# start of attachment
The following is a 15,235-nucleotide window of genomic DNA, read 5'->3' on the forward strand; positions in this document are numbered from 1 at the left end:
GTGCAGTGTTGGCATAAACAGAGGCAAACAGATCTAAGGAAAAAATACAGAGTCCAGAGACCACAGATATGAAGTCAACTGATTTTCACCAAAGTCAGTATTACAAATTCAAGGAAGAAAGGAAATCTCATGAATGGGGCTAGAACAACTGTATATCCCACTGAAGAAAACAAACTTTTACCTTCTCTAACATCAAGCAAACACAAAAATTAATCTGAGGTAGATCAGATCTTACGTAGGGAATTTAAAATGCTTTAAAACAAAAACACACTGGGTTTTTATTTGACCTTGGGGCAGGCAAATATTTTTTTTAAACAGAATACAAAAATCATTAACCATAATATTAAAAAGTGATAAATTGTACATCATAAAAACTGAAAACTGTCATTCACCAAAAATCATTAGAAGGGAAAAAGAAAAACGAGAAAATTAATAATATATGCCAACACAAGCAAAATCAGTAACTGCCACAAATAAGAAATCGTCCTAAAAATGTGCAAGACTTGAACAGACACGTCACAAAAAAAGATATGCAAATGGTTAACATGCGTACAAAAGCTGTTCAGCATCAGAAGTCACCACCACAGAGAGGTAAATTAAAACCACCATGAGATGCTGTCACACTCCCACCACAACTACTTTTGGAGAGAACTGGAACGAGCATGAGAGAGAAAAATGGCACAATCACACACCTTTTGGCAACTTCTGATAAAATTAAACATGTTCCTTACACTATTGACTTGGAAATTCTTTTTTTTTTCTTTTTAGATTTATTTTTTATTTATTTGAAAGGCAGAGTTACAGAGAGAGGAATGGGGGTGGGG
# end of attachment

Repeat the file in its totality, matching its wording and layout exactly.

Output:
The following is a 15,235-nucleotide window of genomic DNA, read 5'->3' on the forward strand; positions in this document are numbered from 1 at the left end:
GTGCAGTGTTGGCATAAACAGAGGCAAACAGATCTAAGGAAAAAATACAGAGTCCAGAGACCACAGATATGAAGTCAACTGATTTTCACCAAAGTCAGTATTACAAATTCAAGGAAGAAAGGAAATCTCATGAATGGGGCTAGAACAACTGTATATCCCACTGAAGAAAACAAACTTTTACCTTCTCTAACATCAAGCAAACACAAAAATTAATCTGAGGTAGATCAGATCTTACGTAGGGAATTTAAAATGCTTTAAAACAAAAACACACTGGGTTTTTATTTGACCTTGGGGCAGGCAAATATTTTTTTTAAACAGAATACAAAAATCATTAACCATAATATTAAAAAGTGATAAATTGTACATCATAAAAACTGAAAACTGTCATTCACCAAAAATCATTAGAAGGGAAAAAGAAAAACGAGAAAATTAATAATATATGCCAACACAAGCAAAATCAGTAACTGCCACAAATAAGAAATCGTCCTAAAAATGTGCAAGACTTGAACAGACACGTCACAAAAAAAGATATGCAAATGGTTAACATGCGTACAAAAGCTGTTCAGCATCAGAAGTCACCACCACAGAGAGGTAAATTAAAACCACCATGAGATGCTGTCACACTCCCACCACAACTACTTTTGGAGAGAACTGGAACGAGCATGAGAGAGAAAAATGGCACAATCACACACCTTTTGGCAACTTCTGATAAAATTAAACATGTTCCTTACACTATTGACTTGGAAATTCTTTTTTTTTTCTTTTTAGATTTATTTTTTATTTATTTGAAAGGCAGAGTTACAGAGAGAGGAATGGGGGTGGGG